But I don't WANT children! (is this an acceptable Christian view?)

"Mom, did you want to have five kids?" my oldest son asked me the other day. We were in the car, driving home from an awesome afternoon at the beach. I'm not sure what prompted his question, but I was glad both myself and my husband were in the car to answer it. "In the beginning, we didn't know what we wanted," my husband said. "We just knew we wanted what the Lord wanted to give us."

"We trusted God and placed our hope in Him," I added. Because having children is always a radical act of hope.

I'll never forget several months after I had my first baby and an older, Godly woman asked me when I was having more (by the way, people never stop asking "Are You Having More?" I've just gotten better at answering!).

"Only one more!" I announced. "I don't want a big family!"

She smiled at me and said very quietly, "Don't hinder God from giving you the blessings He wants to bless you with."

I was incensed. How dare she? This is my body! This is my life! This is my womb! I have a right to birth control!

And yet, I couldn't deny the priceless gift of the daughter I held in my arms. She had cracked open my heart in ways I could have never imagined. The love I felt was vaster than anything I had ever experienced. In fact, witnessing my husband's unconditional love for our children helped me begin to understand God the Father's unconditional love for me.

When the Lord gave me a second baby, my heart was opened even wider. That's when I learned the heart has an infinite capacity to love. How could I deny God blessing me with children when what that really meant was His desire to bestow love, love and more love upon me?

Our third child was conceived during a very difficult time in our lives. In fact, it was the darkest time I've ever experienced in my life. By all measures, it was a terribly inconvenient time to become pregnant. The day I saw the positive pregnancy test, I wept.

We named that child Jude and it was only later that I discovered St. Jude is the patron saint of desperate, lost causes. I now see the undeniable, loving hand of God intervening in a most difficult, desperate time in my life to give me the precious gift of a child--even though I didn't understand it at the time. My son Jude brought a Providential beam of sunshine into my life at exactly the right time.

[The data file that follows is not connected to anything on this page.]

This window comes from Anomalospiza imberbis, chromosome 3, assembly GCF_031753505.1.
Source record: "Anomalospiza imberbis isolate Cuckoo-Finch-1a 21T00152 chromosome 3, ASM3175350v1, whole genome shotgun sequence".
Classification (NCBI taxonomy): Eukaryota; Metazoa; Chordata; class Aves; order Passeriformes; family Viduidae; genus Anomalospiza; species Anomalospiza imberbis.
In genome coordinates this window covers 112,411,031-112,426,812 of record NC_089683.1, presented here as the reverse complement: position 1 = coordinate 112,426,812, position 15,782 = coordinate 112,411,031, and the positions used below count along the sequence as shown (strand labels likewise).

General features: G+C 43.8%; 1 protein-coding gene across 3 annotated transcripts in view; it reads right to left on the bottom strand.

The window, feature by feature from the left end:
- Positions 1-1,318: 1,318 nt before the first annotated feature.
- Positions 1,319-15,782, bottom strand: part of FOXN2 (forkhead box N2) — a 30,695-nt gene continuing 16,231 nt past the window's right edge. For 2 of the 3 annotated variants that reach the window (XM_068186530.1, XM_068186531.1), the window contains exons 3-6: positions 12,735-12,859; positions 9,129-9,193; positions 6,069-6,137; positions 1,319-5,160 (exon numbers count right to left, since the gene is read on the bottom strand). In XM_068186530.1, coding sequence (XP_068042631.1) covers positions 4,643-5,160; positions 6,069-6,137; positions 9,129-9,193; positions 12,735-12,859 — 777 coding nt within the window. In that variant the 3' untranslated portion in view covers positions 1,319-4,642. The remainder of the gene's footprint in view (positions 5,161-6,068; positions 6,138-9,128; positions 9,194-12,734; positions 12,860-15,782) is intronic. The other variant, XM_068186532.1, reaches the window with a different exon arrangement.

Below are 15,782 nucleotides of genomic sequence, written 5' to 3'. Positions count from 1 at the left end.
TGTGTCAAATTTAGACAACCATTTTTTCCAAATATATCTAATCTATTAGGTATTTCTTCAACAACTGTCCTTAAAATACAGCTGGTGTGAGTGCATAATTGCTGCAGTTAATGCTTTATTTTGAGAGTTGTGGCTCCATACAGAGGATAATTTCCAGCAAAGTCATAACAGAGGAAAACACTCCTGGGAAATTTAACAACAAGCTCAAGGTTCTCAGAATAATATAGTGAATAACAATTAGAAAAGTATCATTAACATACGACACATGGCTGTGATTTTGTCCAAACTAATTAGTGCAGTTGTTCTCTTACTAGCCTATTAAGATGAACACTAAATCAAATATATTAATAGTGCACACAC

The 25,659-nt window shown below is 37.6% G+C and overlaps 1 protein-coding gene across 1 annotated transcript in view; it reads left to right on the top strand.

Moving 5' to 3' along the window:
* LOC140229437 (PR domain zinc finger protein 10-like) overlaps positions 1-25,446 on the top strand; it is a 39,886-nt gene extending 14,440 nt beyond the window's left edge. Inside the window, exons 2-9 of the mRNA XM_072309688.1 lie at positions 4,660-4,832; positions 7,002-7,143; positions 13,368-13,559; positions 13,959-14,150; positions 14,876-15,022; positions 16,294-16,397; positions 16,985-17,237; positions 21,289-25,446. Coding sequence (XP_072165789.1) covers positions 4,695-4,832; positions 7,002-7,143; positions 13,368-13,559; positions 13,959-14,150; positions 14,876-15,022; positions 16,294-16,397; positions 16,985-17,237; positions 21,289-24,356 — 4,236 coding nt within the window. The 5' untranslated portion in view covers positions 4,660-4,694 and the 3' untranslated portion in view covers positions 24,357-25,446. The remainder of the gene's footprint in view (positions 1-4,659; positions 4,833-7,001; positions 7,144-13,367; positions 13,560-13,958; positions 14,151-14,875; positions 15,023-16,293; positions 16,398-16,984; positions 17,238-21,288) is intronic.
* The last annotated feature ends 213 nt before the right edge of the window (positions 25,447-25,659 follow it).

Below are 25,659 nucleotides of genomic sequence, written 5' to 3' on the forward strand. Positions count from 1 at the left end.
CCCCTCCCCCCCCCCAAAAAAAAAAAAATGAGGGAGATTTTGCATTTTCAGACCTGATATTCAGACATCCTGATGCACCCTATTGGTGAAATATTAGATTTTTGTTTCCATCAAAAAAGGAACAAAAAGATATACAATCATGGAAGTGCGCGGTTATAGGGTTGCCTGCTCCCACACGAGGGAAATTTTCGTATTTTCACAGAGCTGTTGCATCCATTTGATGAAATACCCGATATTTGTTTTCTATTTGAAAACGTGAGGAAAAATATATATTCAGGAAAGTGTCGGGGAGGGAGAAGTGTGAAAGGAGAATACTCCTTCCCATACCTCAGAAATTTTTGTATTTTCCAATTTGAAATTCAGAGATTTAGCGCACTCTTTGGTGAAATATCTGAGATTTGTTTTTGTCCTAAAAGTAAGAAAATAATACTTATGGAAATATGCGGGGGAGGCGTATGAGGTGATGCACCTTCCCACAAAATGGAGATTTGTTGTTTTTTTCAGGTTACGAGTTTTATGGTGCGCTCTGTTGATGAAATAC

I had always known and believed that one of the primary purposes of Christian marriage is to be fruitful and multiply, to raise a Godly seed. It was after the birth of Jude that I began researching this even further--especially as I began receiving critical comments from other Christians about whether I was "done" having children.

How had so many Christians adopted the secularist view of children; ie. that they are optional or even unnecessary to a Christian marriage? I was dismayed to discover that almost every single Christian denomination had compromised the historical understanding of Christian marriage.

Christianity has never viewed the intentionally barren marriage as an acceptable option for Christian couples. Certainly it's permissible for parents to space their children or delay childbearing for a variety of serious medical and economic reasons--but that is quite different from choosing NOT to have children simply because a couple doesn't "want" children.

Even if a couple is infertile, caring for abandoned, orphaned or fatherless children is one of the purest ways a Christian lives out his/her faith.

God did not give us the gift of sex merely for pleasure. Sex is the most powerful creative force given to humans by which we cooperate with God in the creation of eternal souls. To say that sex is simply recreational is to degrade and deny its eternal significance (paragraphs 2366-2373, specifically).

For Christians, then, our guiding principle ought to be shaped by how Scripture views children: as a priceless gift from God. Scripture consistently views children as an heritage from the Lord, as a reward from God, as an unequivocal blessing. This is not to say that the small family or the infertile couple is NOT blessed by God, it is simply to state that a fruitful family has been blessed.

This belief is in direct contrast to our society's prevalent view of sex: ie., that it is primarily for pleasure. In this view, children (the natural result of sex!) are seen as inconvenient/optional "side-effects." Abortion, sterilization and intentional childlessness are more readily justifiable when you have the children-as-side-effects mentality.

God gave me the gift of twins right after I accepted, in obedience, the Scriptural view of children.

I call that a double blessing!

*Disclaimers: 1. I am speaking about general guiding principles NOT specific, individual exceptions; 2. You may have a valid exception. Awesome. Rock on. 3. Quivers come in different sizes, yo. 4. Yes, I have seen how these general guiding principles can be misapplied. However, misapplication and/or changing cultural trends, views, mores, etc. etc. do not invalidate Scriptural principles, vis-a-vis "Children are a gift from God,"; 6. I'm just a chick with a blog. I'm not the Pope (I just agree with the Pope). Now, go do your own research because I need an aspirin!!! Phew!!!*